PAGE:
The Last Masterpiece of Michelangelo - The Rondanini Pietà
Location: Castello Sforzesco
Adresse: Piazza Castello
“The most moving sculpture ever created by an artist.” - that’s how Henry Moore defined the Rondanini Pietà, Michelangelo’s most fragile and imperfect work and, perhaps for this, the most poetic. The marble piece that, today, we admire at the Castello Sforzesco kept the renaissance genius company for almost fifteen years. As Giorgio Vasari explains, Michelangelo began working on it right after the Bandini Pietà. Then he abandoned it in his Roman workshop behind Piazza Venezia, only to begin working on it again around the age of eighty. The lower section, with the legs of Christ, was virtually completed. But the old Master was in a revolutionary mood - he destroyed the upper part and fashioned the bust of Christ out of the very body of the Virgin Mary, as if to show his rebirth. Michelangelo died suddenly while he was still working on the piece, transforming this work into a sort of spiritual testament. Courageously innovative in its “verticality”, the Rondanini Pietà is comprised of alternating highly refined sections and others which are virtually untouched. Defining it as “unfinished” would be reductive. Here, Michelangelo’s poetry of the incomplete encounters the turmoil and understanding of an existence at its dawn - the sculpture at the Castello Sforzesco moves us because it revolves around the intensity of the relationship between mother and son, but also for its capacity to communicate, etching into hard and incorruptible marble, the most profound sense of human imperfection.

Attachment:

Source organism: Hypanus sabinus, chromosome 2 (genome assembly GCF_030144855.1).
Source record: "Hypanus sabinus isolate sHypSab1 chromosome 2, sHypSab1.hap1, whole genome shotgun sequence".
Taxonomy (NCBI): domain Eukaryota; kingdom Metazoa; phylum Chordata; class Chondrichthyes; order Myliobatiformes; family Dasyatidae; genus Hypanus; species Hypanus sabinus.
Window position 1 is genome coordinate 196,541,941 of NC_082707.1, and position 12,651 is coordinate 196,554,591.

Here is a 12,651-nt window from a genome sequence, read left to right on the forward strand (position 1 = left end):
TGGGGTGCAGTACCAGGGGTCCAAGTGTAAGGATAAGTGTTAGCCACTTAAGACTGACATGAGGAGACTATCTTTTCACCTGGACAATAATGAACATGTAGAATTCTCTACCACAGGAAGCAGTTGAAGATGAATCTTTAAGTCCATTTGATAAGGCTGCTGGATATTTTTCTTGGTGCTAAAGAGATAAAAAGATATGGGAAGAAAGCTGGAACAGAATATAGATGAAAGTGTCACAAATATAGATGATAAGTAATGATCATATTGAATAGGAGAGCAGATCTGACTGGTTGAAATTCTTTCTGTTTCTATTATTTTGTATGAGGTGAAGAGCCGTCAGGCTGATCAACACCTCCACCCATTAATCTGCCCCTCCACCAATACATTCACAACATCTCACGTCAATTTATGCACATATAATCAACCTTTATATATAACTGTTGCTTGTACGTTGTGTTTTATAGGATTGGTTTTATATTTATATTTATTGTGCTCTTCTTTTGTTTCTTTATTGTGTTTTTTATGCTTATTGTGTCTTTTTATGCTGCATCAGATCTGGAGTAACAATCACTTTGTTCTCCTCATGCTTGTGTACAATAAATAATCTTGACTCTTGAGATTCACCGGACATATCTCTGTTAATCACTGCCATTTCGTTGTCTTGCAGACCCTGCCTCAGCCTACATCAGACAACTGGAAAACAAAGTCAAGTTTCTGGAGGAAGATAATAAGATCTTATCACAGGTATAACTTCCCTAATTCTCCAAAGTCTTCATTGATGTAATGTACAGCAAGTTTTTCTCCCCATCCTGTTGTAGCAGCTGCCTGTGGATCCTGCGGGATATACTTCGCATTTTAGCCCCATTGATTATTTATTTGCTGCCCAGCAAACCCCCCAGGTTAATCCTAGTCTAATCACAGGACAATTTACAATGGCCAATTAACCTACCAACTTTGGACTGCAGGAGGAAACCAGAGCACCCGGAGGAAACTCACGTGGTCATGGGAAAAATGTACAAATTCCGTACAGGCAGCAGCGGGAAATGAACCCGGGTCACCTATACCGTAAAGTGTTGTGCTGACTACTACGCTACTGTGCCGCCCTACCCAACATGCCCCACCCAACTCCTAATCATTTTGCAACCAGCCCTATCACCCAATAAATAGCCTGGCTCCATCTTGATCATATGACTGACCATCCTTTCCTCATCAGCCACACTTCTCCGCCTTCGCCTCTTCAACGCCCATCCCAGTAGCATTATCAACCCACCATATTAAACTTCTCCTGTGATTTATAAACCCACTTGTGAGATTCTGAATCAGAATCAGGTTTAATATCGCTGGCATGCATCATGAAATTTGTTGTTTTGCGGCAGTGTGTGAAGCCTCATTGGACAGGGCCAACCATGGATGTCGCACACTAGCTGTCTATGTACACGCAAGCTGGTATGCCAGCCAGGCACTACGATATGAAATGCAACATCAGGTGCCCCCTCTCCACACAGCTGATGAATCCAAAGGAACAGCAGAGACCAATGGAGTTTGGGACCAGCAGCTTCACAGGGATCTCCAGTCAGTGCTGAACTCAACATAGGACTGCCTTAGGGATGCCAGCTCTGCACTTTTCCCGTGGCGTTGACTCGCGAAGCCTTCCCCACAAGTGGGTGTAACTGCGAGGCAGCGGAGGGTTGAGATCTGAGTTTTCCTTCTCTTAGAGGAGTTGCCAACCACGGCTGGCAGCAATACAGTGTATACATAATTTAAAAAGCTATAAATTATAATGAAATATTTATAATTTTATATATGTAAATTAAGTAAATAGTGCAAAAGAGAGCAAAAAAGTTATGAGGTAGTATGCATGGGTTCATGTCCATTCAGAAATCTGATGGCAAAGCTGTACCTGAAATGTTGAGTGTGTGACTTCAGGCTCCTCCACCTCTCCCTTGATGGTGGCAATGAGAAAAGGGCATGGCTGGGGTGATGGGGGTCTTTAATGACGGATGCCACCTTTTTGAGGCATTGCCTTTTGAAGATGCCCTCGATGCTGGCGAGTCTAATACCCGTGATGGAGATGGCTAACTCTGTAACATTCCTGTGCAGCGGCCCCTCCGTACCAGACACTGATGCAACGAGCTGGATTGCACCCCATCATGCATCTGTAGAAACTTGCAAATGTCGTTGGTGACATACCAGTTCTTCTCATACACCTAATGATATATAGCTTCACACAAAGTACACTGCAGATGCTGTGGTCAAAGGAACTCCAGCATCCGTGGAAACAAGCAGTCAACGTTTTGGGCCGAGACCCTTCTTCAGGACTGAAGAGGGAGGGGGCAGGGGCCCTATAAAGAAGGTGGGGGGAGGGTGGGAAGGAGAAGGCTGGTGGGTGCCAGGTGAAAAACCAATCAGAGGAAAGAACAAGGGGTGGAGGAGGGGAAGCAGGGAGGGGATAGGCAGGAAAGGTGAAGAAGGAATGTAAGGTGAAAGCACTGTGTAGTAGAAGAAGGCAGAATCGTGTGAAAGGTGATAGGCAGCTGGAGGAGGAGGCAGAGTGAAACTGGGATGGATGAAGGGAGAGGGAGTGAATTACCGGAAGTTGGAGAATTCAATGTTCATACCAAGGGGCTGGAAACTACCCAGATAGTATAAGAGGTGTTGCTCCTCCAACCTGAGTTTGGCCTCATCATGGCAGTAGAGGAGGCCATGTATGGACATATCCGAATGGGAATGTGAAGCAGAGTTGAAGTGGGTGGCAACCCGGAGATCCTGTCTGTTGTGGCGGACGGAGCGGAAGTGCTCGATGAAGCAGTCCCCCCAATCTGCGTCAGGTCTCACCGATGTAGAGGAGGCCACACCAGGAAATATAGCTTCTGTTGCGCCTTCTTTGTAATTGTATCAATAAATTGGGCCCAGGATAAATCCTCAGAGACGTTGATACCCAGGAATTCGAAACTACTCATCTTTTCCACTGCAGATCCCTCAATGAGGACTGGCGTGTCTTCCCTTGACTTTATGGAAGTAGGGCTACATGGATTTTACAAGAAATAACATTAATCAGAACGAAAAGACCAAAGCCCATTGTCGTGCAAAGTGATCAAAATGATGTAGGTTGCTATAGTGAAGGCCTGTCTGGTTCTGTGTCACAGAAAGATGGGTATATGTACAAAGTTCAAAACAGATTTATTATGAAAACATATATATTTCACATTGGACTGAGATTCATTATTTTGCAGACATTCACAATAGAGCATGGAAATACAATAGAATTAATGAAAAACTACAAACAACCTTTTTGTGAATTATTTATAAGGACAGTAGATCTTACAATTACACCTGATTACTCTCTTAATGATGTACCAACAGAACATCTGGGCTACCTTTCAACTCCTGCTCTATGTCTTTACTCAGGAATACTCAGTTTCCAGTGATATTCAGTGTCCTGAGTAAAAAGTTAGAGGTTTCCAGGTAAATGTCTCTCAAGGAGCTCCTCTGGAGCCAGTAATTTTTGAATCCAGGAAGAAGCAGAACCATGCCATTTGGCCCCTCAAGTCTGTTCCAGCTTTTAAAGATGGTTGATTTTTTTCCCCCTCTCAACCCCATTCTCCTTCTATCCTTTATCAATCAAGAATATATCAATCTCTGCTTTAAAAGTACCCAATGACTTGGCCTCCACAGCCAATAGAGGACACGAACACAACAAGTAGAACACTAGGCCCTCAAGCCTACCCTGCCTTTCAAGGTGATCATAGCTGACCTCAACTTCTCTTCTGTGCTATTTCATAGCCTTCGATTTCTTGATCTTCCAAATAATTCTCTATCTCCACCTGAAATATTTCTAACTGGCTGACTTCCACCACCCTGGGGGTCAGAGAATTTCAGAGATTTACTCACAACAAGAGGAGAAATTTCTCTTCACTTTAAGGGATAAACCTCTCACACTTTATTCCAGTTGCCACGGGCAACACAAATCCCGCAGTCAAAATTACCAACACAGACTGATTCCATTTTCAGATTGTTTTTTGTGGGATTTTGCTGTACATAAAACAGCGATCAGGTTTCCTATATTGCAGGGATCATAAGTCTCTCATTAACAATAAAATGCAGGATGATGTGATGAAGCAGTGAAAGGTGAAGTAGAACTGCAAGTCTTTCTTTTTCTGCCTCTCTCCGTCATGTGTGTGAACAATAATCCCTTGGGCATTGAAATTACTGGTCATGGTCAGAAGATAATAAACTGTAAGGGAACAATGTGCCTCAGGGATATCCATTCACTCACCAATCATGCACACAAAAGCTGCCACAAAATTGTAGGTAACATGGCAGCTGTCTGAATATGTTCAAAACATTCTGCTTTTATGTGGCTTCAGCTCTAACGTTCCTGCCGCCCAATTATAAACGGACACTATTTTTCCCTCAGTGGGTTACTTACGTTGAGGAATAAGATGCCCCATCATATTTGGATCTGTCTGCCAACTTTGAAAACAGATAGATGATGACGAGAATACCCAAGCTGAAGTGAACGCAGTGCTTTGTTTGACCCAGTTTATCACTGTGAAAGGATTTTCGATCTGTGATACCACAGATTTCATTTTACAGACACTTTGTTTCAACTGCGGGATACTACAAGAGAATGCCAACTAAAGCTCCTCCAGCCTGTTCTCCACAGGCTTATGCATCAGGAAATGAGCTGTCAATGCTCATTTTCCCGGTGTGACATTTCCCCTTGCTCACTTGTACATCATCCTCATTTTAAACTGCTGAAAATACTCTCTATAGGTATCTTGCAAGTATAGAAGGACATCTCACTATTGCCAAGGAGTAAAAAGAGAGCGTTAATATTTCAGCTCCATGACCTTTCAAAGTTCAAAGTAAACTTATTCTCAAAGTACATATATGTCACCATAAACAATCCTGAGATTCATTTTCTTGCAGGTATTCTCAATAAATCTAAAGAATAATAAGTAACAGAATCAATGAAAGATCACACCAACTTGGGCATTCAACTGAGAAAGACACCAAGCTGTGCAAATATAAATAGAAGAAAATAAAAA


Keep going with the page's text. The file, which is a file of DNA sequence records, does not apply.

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They’ve come from the collections of Intesa Sanpaolo to dialogue with masterpieces of every epoch, the 13 never-before-seen-in-public Medieval frescoes exhibited at the Museo Diocesano Carlo Maria Martini.